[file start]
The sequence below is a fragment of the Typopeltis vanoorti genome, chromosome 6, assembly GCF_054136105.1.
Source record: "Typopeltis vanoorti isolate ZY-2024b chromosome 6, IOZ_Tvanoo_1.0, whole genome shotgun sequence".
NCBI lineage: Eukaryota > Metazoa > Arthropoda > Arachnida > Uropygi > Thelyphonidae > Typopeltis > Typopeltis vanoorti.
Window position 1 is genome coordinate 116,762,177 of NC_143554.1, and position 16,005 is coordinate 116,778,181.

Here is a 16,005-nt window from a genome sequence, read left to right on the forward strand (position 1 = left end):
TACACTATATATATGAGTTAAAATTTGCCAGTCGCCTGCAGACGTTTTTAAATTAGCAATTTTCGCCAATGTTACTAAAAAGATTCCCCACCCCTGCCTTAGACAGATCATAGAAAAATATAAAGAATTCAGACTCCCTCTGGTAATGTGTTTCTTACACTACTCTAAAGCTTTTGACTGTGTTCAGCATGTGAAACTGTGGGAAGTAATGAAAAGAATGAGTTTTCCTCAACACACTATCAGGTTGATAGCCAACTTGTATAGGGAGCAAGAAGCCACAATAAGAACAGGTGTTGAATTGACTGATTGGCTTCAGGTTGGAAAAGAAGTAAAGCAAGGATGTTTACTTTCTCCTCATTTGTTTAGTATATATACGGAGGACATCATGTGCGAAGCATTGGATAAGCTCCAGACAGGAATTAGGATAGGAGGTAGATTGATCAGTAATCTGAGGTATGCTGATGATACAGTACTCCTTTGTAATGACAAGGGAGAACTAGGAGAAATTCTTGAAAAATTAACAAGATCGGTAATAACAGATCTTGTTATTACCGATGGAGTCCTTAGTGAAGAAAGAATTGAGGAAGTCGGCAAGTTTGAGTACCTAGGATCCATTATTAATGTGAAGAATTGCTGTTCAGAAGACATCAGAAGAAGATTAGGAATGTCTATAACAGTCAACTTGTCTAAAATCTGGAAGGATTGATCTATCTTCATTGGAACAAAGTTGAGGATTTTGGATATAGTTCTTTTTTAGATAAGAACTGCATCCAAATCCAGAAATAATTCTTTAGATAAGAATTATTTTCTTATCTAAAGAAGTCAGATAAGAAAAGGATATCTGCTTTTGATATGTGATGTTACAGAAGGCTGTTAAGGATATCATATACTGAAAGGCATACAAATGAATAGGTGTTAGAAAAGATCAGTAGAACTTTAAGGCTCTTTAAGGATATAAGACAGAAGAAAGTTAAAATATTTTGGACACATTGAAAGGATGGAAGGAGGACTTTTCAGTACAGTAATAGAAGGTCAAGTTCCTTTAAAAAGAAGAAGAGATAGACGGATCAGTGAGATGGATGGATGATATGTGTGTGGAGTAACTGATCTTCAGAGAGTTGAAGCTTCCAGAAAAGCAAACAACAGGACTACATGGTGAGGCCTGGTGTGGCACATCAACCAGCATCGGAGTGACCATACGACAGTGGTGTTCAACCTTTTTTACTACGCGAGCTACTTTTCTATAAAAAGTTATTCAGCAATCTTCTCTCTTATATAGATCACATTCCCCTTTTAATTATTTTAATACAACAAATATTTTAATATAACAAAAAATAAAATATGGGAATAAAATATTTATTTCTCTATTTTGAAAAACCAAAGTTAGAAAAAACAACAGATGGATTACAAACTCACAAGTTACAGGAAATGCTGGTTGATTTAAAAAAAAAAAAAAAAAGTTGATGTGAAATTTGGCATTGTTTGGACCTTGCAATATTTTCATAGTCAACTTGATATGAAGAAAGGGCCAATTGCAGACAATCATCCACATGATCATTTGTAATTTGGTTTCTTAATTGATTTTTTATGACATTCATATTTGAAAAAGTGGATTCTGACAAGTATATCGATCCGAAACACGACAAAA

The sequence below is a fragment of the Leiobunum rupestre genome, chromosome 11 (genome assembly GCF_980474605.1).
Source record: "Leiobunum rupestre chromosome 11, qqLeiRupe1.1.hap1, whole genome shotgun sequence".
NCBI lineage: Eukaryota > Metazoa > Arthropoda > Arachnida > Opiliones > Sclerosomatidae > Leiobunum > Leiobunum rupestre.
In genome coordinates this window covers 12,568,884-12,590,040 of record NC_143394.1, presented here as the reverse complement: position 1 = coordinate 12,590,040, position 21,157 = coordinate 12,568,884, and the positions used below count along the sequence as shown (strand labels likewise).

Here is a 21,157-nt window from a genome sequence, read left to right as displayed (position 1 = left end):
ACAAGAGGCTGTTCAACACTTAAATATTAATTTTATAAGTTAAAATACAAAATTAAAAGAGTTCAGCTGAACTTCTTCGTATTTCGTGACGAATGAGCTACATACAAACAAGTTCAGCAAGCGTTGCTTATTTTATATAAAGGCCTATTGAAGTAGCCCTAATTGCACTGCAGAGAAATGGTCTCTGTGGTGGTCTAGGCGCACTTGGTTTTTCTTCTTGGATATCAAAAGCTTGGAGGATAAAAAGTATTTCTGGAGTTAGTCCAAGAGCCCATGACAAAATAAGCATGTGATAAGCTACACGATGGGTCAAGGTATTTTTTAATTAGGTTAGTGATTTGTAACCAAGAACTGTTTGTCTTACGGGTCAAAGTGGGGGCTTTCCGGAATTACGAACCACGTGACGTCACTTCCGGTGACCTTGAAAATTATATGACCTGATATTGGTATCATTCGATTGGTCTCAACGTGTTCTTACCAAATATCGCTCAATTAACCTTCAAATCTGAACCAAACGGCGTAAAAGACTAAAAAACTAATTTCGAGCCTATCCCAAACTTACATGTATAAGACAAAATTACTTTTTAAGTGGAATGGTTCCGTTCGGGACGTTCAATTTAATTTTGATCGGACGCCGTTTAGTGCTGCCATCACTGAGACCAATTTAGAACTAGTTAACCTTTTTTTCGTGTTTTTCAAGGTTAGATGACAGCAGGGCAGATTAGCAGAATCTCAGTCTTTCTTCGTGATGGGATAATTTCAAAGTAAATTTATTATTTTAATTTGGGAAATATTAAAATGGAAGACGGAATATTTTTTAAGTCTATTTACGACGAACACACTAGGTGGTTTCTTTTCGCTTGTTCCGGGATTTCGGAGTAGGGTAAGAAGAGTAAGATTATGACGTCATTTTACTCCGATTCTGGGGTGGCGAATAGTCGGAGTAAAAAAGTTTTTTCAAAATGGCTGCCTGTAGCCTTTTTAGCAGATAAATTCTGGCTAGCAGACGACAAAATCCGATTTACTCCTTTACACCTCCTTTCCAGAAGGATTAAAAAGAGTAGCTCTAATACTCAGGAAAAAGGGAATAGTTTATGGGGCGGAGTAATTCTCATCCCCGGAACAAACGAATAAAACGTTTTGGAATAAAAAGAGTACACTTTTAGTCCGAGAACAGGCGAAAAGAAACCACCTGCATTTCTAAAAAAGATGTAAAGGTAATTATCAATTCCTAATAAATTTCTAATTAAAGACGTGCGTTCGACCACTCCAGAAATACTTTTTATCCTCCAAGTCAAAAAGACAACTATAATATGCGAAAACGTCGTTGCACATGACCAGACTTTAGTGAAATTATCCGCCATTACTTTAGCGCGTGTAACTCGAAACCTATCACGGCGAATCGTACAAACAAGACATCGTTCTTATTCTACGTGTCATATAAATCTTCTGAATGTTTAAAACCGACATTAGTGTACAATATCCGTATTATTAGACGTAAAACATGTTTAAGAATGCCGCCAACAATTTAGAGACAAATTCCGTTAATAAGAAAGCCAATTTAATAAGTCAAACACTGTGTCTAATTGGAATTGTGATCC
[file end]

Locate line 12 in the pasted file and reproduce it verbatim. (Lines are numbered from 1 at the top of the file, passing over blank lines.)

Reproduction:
ACAAGAGGCTGTTCAACACTTAAATATTAATTTTATAAGTTAAAATACAAAATTAAAAGAGTTCAGCTGAACTTCTTCGTATTTCGTGACGAATGAGCTACATACAAACAAGTTCAGCAAGCGTTGCTTATTTTATATAAAGGCCTATTGAAGTAGCCCTAATTGCACTGCAGAGAAATGGTCTCTGTGGTGGTCTAGGCGCACTTGGTTTTTCTTCTTGGATATCAAAAGCTTGGAGGATAAAAAGTATTTCTGGAGTTAGTCCAAGAGCCCATGACAAAATAAGCATGTGATAAGCTACACGATGGGTCAAGGTATTTTTTAATTAGGTTAGTGATTTGTAACCAAGAACTGTTTGTCTTACGGGTCAAAGTGGGGGCTTTCCGGAATTACGAACCACGTGACGTCACTTCCGGTGACCTTGAAAATTATATGACCTGATATTGGTATCATTCGATTGGTCTCAACGTGTTCTTACCAAATATCGCTCAATTAACCTTCAAATCTGAACCAAACGGCGTAAAAGACTAAAAAACTAATTTCGAGCCTATCCCAAACTTACATGTATAAGACAAAATTACTTTTTAAGTGGAATGGTTCCGTTCGGGACGTTCAATTTAATTTTGATCGGACGCCGTTTAGTGCTGCCATCACTGAGACCAATTTAGAACTAGTTAACCTTTTTTTCGTGTTTTTCAAGGTTAGATGACAGCAGGGCAGATTAGCAGAATCTCAGTCTTTCTTCGTGATGGGATAATTTCAAAGTAAATTTATTATTTTAATTTGGGAAATATTAAAATGGAAGACGGAATATTTTTTAAGTCTATTTACGACGAACACACTAGGTGGTTTCTTTTCGCTTGTTCCGGGATTTCGGAGTAGGGTAAGAAGAGTAAGATTATGACGTCATTTTACTCCGATTCTGGGGTGGCGAATAGTCGGAGTAAAAAAGTTTTTTCAAAATGGCTGCCTGTAGCCTTTTTAGCAGATAAATTCTGGCTAGCAGACGACAAAATCCGATTTACTCCTTTACACCTCCTTTCCAGAAGGATTAAAAAGAGTAGCTCTAATACTCAGGAAAAAGGGAATAGTTTATGGGGCGGAGTAATTCTCATCCCCGGAACAAACGAATAAAACGTTTTGGAATAAAAAGAGTACACTTTTAGTCCGAGAACAGGCGAAAAGAAACCACCTGCATTTCTAAAAAAGATGTAAAGGTAATTATCAATTCCTAATAAATTTCTAATTAAAGACGTGCGTTCGACCACTCCAGAAATACTTTTTATCCTCCAAGTCAAAAAGACAACTATAATATGCGAAAACGTCGTTGCACATGACCAGACTTTAGTGAAATTATCCGCCATTACTTTAGCGCGTGTAACTCGAAACCTATCACGGCGAATCGTACAAACAAGACATCGTTCTTATTCTACGTGTCATATAAATCTTCTGAATGTTTAAAACCGACATTAGTGTACAATATCCGTATTATTAGACGTAAAACATGTTTAAGAATGCCGCCAACAATTTAGAGACAAATTCCGTTAATAAGAAAGCCAATTTAATAAGTCAAACACTGTGTCTAATTGGAATTGTGATCC